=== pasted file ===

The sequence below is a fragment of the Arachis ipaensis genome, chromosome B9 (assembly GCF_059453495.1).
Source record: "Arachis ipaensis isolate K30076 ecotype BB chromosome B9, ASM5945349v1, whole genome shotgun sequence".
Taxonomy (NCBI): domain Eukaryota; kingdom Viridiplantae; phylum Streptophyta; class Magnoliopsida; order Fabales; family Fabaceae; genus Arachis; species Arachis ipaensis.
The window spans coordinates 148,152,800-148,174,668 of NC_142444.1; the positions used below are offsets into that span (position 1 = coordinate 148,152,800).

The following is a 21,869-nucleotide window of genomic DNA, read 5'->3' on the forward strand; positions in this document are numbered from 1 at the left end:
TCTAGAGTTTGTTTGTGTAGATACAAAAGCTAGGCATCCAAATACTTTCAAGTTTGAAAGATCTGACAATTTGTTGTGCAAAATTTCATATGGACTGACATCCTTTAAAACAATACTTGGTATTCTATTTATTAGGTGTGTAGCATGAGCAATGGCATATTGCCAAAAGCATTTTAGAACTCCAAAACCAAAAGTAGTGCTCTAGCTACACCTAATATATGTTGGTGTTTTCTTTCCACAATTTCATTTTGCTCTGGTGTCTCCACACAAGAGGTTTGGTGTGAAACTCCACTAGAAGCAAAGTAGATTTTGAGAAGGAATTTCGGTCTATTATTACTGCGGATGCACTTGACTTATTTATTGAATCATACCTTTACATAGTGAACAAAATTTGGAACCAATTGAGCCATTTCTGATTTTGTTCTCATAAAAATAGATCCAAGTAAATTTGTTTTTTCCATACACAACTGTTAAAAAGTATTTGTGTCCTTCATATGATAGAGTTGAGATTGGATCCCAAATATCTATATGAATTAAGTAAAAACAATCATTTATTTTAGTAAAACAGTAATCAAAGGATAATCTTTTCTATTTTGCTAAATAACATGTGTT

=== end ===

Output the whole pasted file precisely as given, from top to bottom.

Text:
The sequence below is a fragment of the Arachis ipaensis genome, chromosome B9 (assembly GCF_059453495.1).
Source record: "Arachis ipaensis isolate K30076 ecotype BB chromosome B9, ASM5945349v1, whole genome shotgun sequence".
Taxonomy (NCBI): domain Eukaryota; kingdom Viridiplantae; phylum Streptophyta; class Magnoliopsida; order Fabales; family Fabaceae; genus Arachis; species Arachis ipaensis.
The window spans coordinates 148,152,800-148,174,668 of NC_142444.1; the positions used below are offsets into that span (position 1 = coordinate 148,152,800).

The following is a 21,869-nucleotide window of genomic DNA, read 5'->3' on the forward strand; positions in this document are numbered from 1 at the left end:
TCTAGAGTTTGTTTGTGTAGATACAAAAGCTAGGCATCCAAATACTTTCAAGTTTGAAAGATCTGACAATTTGTTGTGCAAAATTTCATATGGACTGACATCCTTTAAAACAATACTTGGTATTCTATTTATTAGGTGTGTAGCATGAGCAATGGCATATTGCCAAAAGCATTTTAGAACTCCAAAACCAAAAGTAGTGCTCTAGCTACACCTAATATATGTTGGTGTTTTCTTTCCACAATTTCATTTTGCTCTGGTGTCTCCACACAAGAGGTTTGGTGTGAAACTCCACTAGAAGCAAAGTAGATTTTGAGAAGGAATTTCGGTCTATTATTACTGCGGATGCACTTGACTTATTTATTGAATCATACCTTTACATAGTGAACAAAATTTGGAACCAATTGAGCCATTTCTGATTTTGTTCTCATAAAAATAGATCCAAGTAAATTTGTTTTTTCCATACACAACTGTTAAAAAGTATTTGTGTCCTTCATATGATAGAGTTGAGATTGGATCCCAAATATCTATATGAATTAAGTAAAAACAATCATTTATTTTAGTAAAACAGTAATCAAAGGATAATCTTTTCTATTTTGCTAAATAACATGTGTT